Time in the waiting line for the phone
The next piece of information that you can learn from analyzing the call center agent performance metrics for your businesses is how much time the caller will spend in line waiting for their call to be picked up by the operator. If you find that the average wait time or on the phone is very high, this means that you may need to find out ways to speed up the process of answering questions while on the call, hire more call center agents, or have an effective voicemail system.
Speed of answering the phone
The next information you can learn with the call center performance metrics is the speed of time in which the call center agents will answer the phone. The higher the number is, the less efficient your call center agent is operating! If you have a call answering time of below 5 minutes, this is typically a good sign – if customers have to wait over 5 minutes for their call to answer, chances are they will hang up.
The next piece of information you can learn in the metrics is the average handle time – this is the amount of time that is spent with the agent on the phone. If the customer calls the call center, the agent picks up the phone, they discuss the problem, and the problem is either resolved or it is still in question, and the call center agent hangs up, this is the handling time. Almost always, the operator will not hang up until the problem has been resolved or the customer has disconnected their line.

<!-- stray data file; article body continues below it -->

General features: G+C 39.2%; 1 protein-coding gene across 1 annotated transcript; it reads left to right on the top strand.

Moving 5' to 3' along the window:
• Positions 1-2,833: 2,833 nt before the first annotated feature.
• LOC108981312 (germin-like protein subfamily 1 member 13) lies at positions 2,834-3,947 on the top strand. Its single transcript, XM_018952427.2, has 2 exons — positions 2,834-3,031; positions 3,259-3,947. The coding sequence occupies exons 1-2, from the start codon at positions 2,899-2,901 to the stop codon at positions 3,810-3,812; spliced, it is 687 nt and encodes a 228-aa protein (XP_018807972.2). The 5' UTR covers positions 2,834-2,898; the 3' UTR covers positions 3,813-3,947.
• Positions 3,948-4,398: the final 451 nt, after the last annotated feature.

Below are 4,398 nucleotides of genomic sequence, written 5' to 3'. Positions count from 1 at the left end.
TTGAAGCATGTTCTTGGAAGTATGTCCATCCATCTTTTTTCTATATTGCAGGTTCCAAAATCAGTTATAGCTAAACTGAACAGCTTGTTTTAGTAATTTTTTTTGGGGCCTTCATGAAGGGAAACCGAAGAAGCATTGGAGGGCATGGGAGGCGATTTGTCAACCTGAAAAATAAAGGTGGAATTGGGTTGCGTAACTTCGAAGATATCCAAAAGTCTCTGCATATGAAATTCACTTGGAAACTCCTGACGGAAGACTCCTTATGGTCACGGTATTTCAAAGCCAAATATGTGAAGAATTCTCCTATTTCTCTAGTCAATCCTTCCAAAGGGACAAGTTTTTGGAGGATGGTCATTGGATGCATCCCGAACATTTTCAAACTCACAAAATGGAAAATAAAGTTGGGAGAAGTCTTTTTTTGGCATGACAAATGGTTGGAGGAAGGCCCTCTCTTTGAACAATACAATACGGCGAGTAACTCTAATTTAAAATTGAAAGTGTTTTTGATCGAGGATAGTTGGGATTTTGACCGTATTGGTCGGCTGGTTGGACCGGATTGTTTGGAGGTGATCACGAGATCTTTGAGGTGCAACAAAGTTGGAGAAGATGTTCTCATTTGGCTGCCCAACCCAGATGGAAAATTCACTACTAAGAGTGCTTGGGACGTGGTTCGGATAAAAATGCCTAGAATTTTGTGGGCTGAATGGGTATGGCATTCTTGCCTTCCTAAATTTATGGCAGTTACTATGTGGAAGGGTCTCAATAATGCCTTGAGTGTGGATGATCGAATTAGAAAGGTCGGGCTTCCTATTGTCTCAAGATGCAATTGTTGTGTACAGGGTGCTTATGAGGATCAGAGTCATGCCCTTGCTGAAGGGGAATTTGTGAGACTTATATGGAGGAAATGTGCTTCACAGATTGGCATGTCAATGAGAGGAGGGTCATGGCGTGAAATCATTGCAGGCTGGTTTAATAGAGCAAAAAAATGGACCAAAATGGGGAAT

After an agent has hung up with the customer and they know how they have to resolve a problem for the person they just spoke to, they will have to get to work to figure out how to resolve a claim or figure out why the customers are upset about their product or service. In this case, the after-call work time is the amount of time the agent spends fixing the issue of the customer having hung up the phone.
If the call center agents are able to fix the customer’s problem without having to transfer the caller, put the caller on hold, or ask the caller to call back at a later date, this is the first call resolution rate. The higher this number is, the better your call center is doing!
Another metric that you can analyze is the service level – this specific information tells the business how effective each agent is working in real-time. If an agent is picking up the phone and helping 5-6 clients per 30 minutes resolve their problems, this agent will have a higher service level than one person who is not able to help anyone in a 30-minute window.
The last metric you can learn via call center agent performance metrics is the occupancy – the occupancy rates typically tell the management staff how much time the agents are on the phone per day or per hour.
As you can see, analyzing your call center agent performance metrics is key to evaluating your business and seeing where you are falling flat!